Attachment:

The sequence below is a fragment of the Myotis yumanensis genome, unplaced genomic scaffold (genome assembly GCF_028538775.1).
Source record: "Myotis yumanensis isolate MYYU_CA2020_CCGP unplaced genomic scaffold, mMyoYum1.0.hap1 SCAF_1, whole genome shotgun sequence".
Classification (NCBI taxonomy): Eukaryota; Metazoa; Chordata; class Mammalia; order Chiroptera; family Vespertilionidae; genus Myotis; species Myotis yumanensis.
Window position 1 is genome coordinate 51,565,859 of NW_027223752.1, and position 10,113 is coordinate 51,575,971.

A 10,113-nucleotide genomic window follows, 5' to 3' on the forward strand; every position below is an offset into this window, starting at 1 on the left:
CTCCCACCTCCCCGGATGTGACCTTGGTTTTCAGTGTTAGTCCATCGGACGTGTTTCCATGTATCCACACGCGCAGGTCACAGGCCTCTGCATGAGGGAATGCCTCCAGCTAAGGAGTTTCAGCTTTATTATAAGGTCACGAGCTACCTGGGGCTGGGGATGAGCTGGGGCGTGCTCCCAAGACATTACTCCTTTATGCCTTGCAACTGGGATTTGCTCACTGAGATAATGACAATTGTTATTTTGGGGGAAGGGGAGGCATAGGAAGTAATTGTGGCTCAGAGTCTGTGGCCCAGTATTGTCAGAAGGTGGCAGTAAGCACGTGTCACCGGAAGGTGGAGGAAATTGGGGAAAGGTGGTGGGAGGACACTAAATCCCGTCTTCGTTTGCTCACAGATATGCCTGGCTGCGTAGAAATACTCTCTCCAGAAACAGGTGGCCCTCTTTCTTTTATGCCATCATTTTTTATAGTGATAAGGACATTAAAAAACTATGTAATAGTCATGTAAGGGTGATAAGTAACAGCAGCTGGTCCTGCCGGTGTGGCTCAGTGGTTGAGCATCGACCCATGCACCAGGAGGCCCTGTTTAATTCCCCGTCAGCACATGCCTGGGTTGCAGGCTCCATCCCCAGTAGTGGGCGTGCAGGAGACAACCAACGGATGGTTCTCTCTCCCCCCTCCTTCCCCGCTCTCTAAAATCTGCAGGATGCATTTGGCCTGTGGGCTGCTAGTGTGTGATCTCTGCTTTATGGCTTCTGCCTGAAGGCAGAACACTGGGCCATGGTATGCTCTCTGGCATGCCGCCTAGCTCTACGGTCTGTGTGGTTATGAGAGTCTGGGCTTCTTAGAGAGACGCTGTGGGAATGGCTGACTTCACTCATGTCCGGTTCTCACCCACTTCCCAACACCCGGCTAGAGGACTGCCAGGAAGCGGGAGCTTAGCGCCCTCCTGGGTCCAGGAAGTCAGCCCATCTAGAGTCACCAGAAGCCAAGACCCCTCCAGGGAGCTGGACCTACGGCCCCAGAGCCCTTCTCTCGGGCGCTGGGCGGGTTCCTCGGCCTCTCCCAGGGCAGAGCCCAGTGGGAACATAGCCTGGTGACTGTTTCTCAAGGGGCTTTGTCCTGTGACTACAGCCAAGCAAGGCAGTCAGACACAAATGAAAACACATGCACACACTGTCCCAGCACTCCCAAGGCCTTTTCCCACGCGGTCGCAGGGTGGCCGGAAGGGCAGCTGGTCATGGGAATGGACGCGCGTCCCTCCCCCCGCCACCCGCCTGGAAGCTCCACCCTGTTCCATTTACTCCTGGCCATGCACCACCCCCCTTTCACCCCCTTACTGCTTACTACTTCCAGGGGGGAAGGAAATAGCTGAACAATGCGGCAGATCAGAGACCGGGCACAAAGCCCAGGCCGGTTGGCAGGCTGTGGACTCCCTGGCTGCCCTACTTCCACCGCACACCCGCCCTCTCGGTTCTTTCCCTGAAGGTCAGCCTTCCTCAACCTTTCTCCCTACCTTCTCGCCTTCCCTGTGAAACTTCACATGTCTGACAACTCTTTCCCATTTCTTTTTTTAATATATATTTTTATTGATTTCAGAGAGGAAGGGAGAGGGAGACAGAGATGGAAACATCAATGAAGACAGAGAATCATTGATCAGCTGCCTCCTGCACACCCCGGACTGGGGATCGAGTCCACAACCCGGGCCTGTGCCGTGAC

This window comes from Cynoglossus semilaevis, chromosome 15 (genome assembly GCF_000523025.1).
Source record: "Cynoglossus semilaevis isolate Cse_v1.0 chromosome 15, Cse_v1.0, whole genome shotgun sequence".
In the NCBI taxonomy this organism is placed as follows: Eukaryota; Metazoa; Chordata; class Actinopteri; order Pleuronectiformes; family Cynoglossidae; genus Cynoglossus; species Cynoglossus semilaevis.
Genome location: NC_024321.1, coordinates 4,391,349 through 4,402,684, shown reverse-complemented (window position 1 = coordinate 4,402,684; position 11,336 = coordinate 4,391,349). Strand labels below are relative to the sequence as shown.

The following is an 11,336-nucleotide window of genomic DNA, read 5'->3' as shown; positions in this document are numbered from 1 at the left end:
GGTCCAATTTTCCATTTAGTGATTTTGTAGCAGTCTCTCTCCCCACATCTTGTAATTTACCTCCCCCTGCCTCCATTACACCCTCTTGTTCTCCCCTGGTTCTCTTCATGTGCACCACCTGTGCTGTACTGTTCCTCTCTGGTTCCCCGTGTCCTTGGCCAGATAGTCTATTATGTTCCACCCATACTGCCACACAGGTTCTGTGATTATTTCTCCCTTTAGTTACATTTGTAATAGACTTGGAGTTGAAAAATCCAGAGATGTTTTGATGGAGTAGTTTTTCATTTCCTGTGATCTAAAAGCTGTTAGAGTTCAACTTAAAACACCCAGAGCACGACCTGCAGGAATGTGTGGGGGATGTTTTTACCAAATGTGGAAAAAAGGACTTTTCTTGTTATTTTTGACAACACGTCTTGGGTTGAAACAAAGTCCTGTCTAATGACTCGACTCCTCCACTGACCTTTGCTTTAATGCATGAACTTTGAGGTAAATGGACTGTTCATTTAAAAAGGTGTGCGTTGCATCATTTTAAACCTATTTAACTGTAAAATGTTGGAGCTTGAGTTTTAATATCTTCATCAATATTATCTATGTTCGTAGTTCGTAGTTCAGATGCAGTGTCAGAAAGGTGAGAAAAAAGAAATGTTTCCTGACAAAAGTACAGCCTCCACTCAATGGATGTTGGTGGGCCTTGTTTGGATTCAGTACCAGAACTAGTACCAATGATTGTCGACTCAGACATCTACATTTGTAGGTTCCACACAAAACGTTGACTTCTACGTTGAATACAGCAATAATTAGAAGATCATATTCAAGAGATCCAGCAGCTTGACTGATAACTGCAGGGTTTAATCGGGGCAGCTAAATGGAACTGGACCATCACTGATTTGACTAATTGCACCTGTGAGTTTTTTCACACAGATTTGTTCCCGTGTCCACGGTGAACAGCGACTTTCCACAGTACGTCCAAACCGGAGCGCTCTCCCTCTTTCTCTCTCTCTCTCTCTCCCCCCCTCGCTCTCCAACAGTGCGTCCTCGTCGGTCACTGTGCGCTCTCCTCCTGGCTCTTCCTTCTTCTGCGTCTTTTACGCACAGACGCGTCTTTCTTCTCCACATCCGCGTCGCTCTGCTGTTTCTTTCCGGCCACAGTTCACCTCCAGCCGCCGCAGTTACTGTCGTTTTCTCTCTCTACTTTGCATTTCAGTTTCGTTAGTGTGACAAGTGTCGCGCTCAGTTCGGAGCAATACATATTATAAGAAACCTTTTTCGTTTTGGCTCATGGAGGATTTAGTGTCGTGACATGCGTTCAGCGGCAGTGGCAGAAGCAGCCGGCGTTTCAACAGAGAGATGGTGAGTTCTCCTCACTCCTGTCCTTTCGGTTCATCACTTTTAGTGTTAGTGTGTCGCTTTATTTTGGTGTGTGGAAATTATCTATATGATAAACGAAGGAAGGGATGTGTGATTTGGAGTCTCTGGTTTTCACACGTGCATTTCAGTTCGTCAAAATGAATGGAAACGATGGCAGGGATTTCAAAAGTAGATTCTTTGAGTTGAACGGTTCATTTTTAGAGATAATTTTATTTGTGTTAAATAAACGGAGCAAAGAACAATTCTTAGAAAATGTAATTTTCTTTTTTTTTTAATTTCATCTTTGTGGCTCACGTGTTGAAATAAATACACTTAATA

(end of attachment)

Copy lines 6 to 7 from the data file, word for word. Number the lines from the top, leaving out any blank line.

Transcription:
CTCCCACCTCCCCGGATGTGACCTTGGTTTTCAGTGTTAGTCCATCGGACGTGTTTCCATGTATCCACACGCGCAGGTCACAGGCCTCTGCATGAGGGAATGCCTCCAGCTAAGGAGTTTCAGCTTTATTATAAGGTCACGAGCTACCTGGGGCTGGGGATGAGCTGGGGCGTGCTCCCAAGACATTACTCCTTTATGCCTTGCAACTGGGATTTGCTCACTGAGATAATGACAATTGTTATTTTGGGGGAAGGGGAGGCATAGGAAGTAATTGTGGCTCAGAGTCTGTGGCCCAGTATTGTCAGAAGGTGGCAGTAAGCACGTGTCACCGGAAGGTGGAGGAAATTGGGGAAAGGTGGTGGGAGGACACTAAATCCCGTCTTCGTTTGCTCACAGATATGCCTGGCTGCGTAGAAATACTCTCTCCAGAAACAGGTGGCCCTCTTTCTTTTATGCCATCATTTTTTATAGTGATAAGGACATTAAAAAACTATGTAATAGTCATGTAAGGGTGATAAGTAACAGCAGCTGGTCCTGCCGGTGTGGCTCAGTGGTTGAGCATCGACCCATGCACCAGGAGGCCCTGTTTAATTCCCCGTCAGCACATGCCTGGGTTGCAGGCTCCATCCCCAGTAGTGGGCGTGCAGGAGACAACCAACGGATGGTTCTCTCTCCCCCCTCCTTCCCCGCTCTCTAAAATCTGCAGGATGCATTTGGCCTGTGGGCTGCTAGTGTGTGATCTCTGCTTTATGGCTTCTGCCTGAAGGCAGAACACTGGGCCATGGTATGCTCTCTGGCATGCCGCCTAGCTCTACGGTCTGTGTGGTTATGAGAGTCTGGGCTTCTTAGAGAGACGCTGTGGGAATGGCTGACTTCACTCATGTCCGGTTCTCACCCACTTCCCAACACCCGGCTAGAGGACTGCCAGGAAGCGGGAGCTTAGCGCCCTCCTGGGTCCAGGAAGTCAGCCCATCTAGAGTCACCAGAAGCCAAGACCCCTCCAGGGAGCTGGACCTACGGCCCCAGAGCCCTTCTCTCGGGCGCTGGGCGGGTTCCTCGGCCTCTCCCAGGGCAGAGCCCAGTGGGAACATAGCCTGGTGACTGTTTCTCAAGGGGCTTTGTCCTGTGACTACAGCCAAGCAAGGCAGTCAGACACAAATGAAAACACATGCACACACTGTCCCAGCACTCCCAAGGCCTTTTCCCACGCGGTCGCAGGGTGGCCGGAAGGGCAGCTGGTCATGGGAATGGACGCGCGTCCCTCCCCCCGCCACCCGCCTGGAAGCTCCACCCTGTTCCATTTACTCCTGGCCATGCACCACCCCCCTTTCACCCCCTTACTGCTTACTACTTCCAGGGGGGAAGGAAATAGCTGAACAATGCGGCAGATCAGAGACCGGGCACAAAGCCCAGGCCGGTTGGCAGGCTGTGGACTCCCTGGCTGCCCTACTTCCACCGCACACCCGCCCTCTCGGTTCTTTCCCTGAAGGTCAGCCTTCCTCAACCTTTCTCCCTACCTTCTCGCCTTCCCTGTGAAACTTCACATGTCTGACAACTCTTTCCCATTTCTTTTTTTAATATATATTTTTATTGATTTCAGAGAGGAAGGGAGAGGGAGACAGAGATGGAAACATCAATGAAGACAGAGAATCATTGATCAGCTGCCTCCTGCACACCCCGGACTGGGGATCGAGTCCACAACCCGGGCCTGTGCCGTGAC

This window comes from Cynoglossus semilaevis, chromosome 15 (genome assembly GCF_000523025.1).